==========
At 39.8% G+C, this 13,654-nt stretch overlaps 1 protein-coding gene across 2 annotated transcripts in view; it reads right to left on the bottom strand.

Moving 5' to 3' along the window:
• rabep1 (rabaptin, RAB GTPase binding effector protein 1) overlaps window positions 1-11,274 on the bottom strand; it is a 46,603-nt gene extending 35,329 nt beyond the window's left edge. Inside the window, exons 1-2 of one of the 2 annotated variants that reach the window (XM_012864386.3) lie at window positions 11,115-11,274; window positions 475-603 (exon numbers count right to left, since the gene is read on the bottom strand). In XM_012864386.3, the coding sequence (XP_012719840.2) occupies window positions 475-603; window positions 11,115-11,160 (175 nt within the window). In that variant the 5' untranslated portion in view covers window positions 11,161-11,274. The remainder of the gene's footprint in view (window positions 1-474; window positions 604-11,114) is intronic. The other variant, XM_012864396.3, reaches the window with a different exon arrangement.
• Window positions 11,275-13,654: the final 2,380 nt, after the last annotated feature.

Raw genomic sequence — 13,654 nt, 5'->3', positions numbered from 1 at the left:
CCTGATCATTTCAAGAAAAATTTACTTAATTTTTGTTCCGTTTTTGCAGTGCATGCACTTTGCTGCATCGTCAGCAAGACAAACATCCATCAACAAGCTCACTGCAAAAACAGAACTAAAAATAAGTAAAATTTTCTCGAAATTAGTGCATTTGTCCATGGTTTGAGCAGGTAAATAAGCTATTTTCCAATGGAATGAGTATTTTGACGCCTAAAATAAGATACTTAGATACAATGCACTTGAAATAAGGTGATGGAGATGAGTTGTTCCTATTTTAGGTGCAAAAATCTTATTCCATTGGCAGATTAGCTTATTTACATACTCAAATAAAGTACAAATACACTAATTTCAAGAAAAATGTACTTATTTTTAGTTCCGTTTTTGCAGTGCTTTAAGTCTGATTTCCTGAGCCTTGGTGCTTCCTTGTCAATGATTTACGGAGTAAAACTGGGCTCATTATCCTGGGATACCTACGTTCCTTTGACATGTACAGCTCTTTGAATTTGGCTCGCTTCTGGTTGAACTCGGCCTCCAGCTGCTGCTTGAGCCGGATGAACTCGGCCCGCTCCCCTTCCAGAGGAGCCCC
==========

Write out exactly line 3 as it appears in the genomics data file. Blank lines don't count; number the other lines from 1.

• rabep1 (rabaptin, RAB GTPase binding effector protein 1) overlaps window positions 1-11,274 on the bottom strand; it is a 46,603-nt gene extending 35,329 nt beyond the window's left edge. Inside the window, exons 1-2 of one of the 2 annotated variants that reach the window (XM_012864386.3) lie at window positions 11,115-11,274; window positions 475-603 (exon numbers count right to left, since the gene is read on the bottom strand). In XM_012864386.3, the coding sequence (XP_012719840.2) occupies window positions 475-603; window positions 11,115-11,160 (175 nt within the window). In that variant the 5' untranslated portion in view covers window positions 11,161-11,274. The remainder of the gene's footprint in view (window positions 1-474; window positions 604-11,114) is intronic. The other variant, XM_012864396.3, reaches the window with a different exon arrangement.